Alprazolam is a medication that belongs to a class of drugs called benzodiazepines. It is primarily used to treat anxiety disorders, panic disorders, and symptoms of anxiety associated with depression. Alprazolam works by enhancing the effects of a neurotransmitter called gamma-aminobutyric acid (GABA) in the brain, which helps to reduce feelings of anxiety and tension. Alprazolam is available in both immediate-release and extended-release forms, and it is typically taken orally. The immediate-release form is usually taken as needed to treat symptoms of anxiety or panic, while the extended-release form is taken once a day to provide continuous relief. While alprazolam can be effective in treating anxiety disorders, it can also be habit-forming and may cause dependence if used for extended periods of time. As such, it is typically prescribed for short-term use only, and patients are closely monitored for signs of dependence or withdrawal. Additionally, alprazolam can interact with other medications and may cause drowsiness, dizziness, and other side effects.

Look up Valerian or valerian in Wiktionary, the free dictionary. Valerian may refer to: a fictional character in Valérian and ... a play published in 1938 Valerian (name), including a list of people with the given name and surname Valerian (emperor), Roman ... other plants in the genus Valeriana Centranthus, a genus containing plants closely related to Valeriana HMS Valerian (1916) All ... emperor from 253 to 260 Valerian (herb), Valeriana officinalis, a medicinal plant, and the namesake for other valerians. ...
Valerian Ivanovich Abakovsky (Russian: Валериа́н Ива́нович Абако́вский, Latvian: Valerians Abakovskis; 5 October 1895 - 24 July ... German delegate Valerian Abakovsky himself, at the age of 25. The seven men killed in the crash lay in state at the House of ...
Valerian "Valiko" Shalikashvili (Georgian: ვალერიან "ვალიკო" შალიკაშვილი) (1874-1919) was a Georgian producer, actor, and ...
Media related to Valerian Gunia at Wikimedia Commons Valerian Gunia at IMDb Valerian Gunia on Georgian National Filmography ( ... Valerian "Valiko" Gunia (Georgian: ვალერიან [ვალიკო] გუნია; 21 January 1862 - 31 July 1938) was a Georgian dramatist, actor, ... "Valerian Gunia". Georgian National Filmography. Retrieved 10 February 2013. ...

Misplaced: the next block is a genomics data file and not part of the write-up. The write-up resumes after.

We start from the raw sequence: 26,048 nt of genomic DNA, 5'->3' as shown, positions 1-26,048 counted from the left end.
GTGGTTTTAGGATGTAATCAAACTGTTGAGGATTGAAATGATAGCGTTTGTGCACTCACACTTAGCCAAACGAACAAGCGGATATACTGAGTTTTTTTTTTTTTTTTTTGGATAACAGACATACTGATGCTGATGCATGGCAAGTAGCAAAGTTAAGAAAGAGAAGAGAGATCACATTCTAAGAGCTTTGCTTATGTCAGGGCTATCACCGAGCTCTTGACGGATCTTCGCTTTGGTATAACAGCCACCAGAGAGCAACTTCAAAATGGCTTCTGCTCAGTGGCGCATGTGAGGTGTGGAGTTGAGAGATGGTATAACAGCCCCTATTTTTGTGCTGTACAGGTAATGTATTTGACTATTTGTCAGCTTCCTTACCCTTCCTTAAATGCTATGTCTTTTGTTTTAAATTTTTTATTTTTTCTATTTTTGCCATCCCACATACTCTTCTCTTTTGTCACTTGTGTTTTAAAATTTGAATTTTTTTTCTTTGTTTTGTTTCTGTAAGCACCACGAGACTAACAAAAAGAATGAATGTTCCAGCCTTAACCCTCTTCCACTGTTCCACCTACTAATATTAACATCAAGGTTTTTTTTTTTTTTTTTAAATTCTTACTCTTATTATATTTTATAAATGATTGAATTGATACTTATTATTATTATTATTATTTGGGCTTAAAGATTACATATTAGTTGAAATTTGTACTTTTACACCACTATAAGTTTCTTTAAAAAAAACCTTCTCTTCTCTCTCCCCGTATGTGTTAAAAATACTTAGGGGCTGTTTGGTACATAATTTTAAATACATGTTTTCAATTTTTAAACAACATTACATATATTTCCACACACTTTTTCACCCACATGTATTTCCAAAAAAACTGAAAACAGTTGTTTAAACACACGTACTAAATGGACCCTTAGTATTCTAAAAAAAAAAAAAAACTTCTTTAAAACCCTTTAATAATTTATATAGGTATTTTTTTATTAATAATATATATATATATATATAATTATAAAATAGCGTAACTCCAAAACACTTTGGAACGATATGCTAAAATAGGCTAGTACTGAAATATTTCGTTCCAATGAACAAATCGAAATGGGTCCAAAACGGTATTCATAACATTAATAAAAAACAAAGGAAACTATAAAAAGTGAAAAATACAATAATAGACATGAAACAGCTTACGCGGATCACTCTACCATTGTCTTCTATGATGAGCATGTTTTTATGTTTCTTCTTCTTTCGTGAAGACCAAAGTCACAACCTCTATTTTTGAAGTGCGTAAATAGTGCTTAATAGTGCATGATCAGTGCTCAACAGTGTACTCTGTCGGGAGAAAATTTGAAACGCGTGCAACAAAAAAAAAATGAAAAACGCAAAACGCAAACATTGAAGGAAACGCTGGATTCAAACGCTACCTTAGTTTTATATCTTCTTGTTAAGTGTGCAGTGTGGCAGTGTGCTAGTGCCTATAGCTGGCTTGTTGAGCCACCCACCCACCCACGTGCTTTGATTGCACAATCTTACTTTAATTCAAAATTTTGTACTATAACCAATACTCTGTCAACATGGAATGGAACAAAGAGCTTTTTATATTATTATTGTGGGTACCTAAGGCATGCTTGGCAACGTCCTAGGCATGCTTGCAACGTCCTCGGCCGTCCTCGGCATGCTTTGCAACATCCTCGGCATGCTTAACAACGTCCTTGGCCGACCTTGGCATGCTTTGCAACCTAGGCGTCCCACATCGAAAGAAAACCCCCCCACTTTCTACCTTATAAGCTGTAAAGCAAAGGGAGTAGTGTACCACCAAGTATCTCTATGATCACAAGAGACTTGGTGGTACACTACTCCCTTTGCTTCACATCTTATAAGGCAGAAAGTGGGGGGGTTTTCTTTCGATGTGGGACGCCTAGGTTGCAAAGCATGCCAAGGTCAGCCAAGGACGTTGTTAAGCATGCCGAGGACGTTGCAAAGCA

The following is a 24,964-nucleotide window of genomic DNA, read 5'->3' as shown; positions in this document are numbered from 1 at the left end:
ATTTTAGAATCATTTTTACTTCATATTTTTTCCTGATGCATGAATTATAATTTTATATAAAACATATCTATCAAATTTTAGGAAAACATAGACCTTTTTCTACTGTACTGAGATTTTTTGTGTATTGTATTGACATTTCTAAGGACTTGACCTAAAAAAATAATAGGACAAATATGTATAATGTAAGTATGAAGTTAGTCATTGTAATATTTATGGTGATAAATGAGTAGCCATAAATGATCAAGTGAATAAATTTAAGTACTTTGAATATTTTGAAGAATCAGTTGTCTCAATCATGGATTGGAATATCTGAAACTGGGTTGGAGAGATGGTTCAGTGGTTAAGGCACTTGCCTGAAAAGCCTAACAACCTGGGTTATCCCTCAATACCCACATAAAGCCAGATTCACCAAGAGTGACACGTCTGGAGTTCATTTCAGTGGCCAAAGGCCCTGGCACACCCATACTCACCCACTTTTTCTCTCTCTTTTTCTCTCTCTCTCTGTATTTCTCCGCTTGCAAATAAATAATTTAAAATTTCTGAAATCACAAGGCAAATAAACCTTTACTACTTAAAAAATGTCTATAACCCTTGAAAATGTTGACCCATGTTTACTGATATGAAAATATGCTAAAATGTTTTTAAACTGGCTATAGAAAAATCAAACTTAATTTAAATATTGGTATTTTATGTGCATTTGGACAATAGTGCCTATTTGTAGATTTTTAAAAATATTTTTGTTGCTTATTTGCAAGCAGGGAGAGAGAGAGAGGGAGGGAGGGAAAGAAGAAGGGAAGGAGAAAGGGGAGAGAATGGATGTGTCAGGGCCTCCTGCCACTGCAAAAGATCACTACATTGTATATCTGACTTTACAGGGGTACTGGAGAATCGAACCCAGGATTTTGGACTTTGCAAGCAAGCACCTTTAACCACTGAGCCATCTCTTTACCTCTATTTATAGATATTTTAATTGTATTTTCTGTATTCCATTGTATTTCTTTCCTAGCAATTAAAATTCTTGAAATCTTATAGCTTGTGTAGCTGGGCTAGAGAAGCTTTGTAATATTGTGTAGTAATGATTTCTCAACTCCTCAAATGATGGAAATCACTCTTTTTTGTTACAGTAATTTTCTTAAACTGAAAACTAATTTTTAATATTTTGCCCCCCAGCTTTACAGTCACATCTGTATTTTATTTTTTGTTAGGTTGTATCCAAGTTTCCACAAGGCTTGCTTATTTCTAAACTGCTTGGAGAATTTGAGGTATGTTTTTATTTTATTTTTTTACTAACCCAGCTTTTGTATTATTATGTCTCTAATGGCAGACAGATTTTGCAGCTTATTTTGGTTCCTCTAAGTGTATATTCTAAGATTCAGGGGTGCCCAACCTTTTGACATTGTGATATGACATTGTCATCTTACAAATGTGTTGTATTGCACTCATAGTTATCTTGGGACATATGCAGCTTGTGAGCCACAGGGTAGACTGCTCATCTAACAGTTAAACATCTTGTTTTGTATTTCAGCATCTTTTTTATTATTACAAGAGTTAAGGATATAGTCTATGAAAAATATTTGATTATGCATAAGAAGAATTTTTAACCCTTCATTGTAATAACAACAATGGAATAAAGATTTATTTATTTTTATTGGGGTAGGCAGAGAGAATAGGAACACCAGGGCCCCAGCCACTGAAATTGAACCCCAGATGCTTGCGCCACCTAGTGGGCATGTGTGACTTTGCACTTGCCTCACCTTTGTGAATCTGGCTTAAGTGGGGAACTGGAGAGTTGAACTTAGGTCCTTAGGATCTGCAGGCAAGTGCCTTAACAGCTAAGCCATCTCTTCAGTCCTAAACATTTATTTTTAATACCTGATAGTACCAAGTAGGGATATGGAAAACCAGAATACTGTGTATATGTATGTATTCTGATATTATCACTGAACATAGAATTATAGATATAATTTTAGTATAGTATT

"Valerian". Drugs.com. 9 June 2022. Retrieved 22 July 2022. "Valerian". Office of Dietary Supplements, US National Institutes of ... Headache and diarrhea have occurred among subjects using valerian in clinical studies. Valerian root is a cat attractant in a ... Red valerian, often grown in gardens, is also sometimes referred to as "valerian", but is a different species (Centranthus ... Valerian has been used as a herb in traditional medicine since at least the time of ancient Greece and Rome. Hippocrates ...
... is a common name for several plants and may refer to: Polemonium caeruleum, native to Europe Polemonium reptans ...
... (born 1955) is a Romanian publicist, civic and human rights activist, dignitary, lawyer, and military officer. He ... Valerian Stan - Casele, demnitarii și demnitatea" România Liberă, 19 July 1997, "Lista lui Stan/ Moșierii nu mai vin, i-a făcut ... "Prin demiterea lui Valerian Stan, Guvernul rade incoruptibilii" Adevărul, 28 August 1997, "Monstruoasa coaliție l-a demis pe ... "Valerian Stan la Porţile Orientului" Curentul, 11 January 2000, Ștefan Augustin Doinaș, "Morala politicii şi politica moralei ...
Valerian Lvovych Polishchuk (Ukrainian: Валеріан Львович Поліщук, 1 October 1897 - 9 October 1937) was a Ukrainian writer and ...
Valerian II (died 257), Roman Caesar, grandson of the Emperor Valerian Saints Tiburtius, Valerian and Maximus Valerian of ... Valerian is a given name and surname. Valerian (emperor) (200-c. 260), Roman emperor (253-260) ... Soviet diplomat Valerian Zubov (1771-1804), Russian general who led the Persian Expedition of 1796 Lars Valerian Ahlfors (1907- ... Russian lieutenant general Valerian Freyberg, 3rd Baron Freyberg (born 1970), British peer, sitting as a crossbencher Valerian ...
... (Georgian: ვალერიან გაფრინდაშვილი) (December 21, 1888 - January 31, 1941) was a Georgian poet and ...
... (born 29 july 1949) is an Indian political scientist. He is known for his influential work on Babasaheb ... Rodrigues, Valerian (2011). "In Search of an Anchor: Muslim Thought in Modern India". Economic and Political Weekly. Rodrigues ... ISBN 978-0-19-567055-4. Rodrigues, Valerian (2011). "Reading Texts and Traditions: The Ambedkar-Gandhi Debate". Economic and ... "Democracy and Religious Minorities in India" (PDF). Rodrigues, Valerian (2014). "Elections and Civil Society in India". ...